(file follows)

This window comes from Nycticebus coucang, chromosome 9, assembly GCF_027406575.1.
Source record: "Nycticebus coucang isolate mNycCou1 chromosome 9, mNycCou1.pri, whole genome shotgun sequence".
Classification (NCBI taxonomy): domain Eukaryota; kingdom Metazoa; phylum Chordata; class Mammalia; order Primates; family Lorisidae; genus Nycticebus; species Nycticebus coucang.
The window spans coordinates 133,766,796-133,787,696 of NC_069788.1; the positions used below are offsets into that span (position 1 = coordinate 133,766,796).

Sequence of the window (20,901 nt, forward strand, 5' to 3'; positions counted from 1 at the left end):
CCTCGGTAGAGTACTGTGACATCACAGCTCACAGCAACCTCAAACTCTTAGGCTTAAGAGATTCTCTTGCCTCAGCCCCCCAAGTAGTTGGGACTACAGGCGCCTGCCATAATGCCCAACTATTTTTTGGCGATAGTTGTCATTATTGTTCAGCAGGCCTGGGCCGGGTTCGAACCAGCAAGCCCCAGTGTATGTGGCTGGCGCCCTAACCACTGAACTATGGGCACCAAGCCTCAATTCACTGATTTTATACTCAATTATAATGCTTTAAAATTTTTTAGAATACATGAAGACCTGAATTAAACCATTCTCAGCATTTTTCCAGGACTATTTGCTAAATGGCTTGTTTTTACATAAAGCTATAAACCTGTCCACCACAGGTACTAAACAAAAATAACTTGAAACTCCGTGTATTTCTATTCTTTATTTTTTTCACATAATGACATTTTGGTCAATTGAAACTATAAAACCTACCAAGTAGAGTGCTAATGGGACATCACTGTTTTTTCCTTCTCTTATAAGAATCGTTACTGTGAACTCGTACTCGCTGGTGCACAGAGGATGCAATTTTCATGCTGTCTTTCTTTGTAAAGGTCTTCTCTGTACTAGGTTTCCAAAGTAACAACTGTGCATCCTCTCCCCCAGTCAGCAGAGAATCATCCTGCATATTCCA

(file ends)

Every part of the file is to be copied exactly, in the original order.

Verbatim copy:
This window comes from Nycticebus coucang, chromosome 9, assembly GCF_027406575.1.
Source record: "Nycticebus coucang isolate mNycCou1 chromosome 9, mNycCou1.pri, whole genome shotgun sequence".
Classification (NCBI taxonomy): domain Eukaryota; kingdom Metazoa; phylum Chordata; class Mammalia; order Primates; family Lorisidae; genus Nycticebus; species Nycticebus coucang.
The window spans coordinates 133,766,796-133,787,696 of NC_069788.1; the positions used below are offsets into that span (position 1 = coordinate 133,766,796).

Sequence of the window (20,901 nt, forward strand, 5' to 3'; positions counted from 1 at the left end):
CCTCGGTAGAGTACTGTGACATCACAGCTCACAGCAACCTCAAACTCTTAGGCTTAAGAGATTCTCTTGCCTCAGCCCCCCAAGTAGTTGGGACTACAGGCGCCTGCCATAATGCCCAACTATTTTTTGGCGATAGTTGTCATTATTGTTCAGCAGGCCTGGGCCGGGTTCGAACCAGCAAGCCCCAGTGTATGTGGCTGGCGCCCTAACCACTGAACTATGGGCACCAAGCCTCAATTCACTGATTTTATACTCAATTATAATGCTTTAAAATTTTTTAGAATACATGAAGACCTGAATTAAACCATTCTCAGCATTTTTCCAGGACTATTTGCTAAATGGCTTGTTTTTACATAAAGCTATAAACCTGTCCACCACAGGTACTAAACAAAAATAACTTGAAACTCCGTGTATTTCTATTCTTTATTTTTTTCACATAATGACATTTTGGTCAATTGAAACTATAAAACCTACCAAGTAGAGTGCTAATGGGACATCACTGTTTTTTCCTTCTCTTATAAGAATCGTTACTGTGAACTCGTACTCGCTGGTGCACAGAGGATGCAATTTTCATGCTGTCTTTCTTTGTAAAGGTCTTCTCTGTACTAGGTTTCCAAAGTAACAACTGTGCATCCTCTCCCCCAGTCAGCAGAGAATCATCCTGCATATTCCA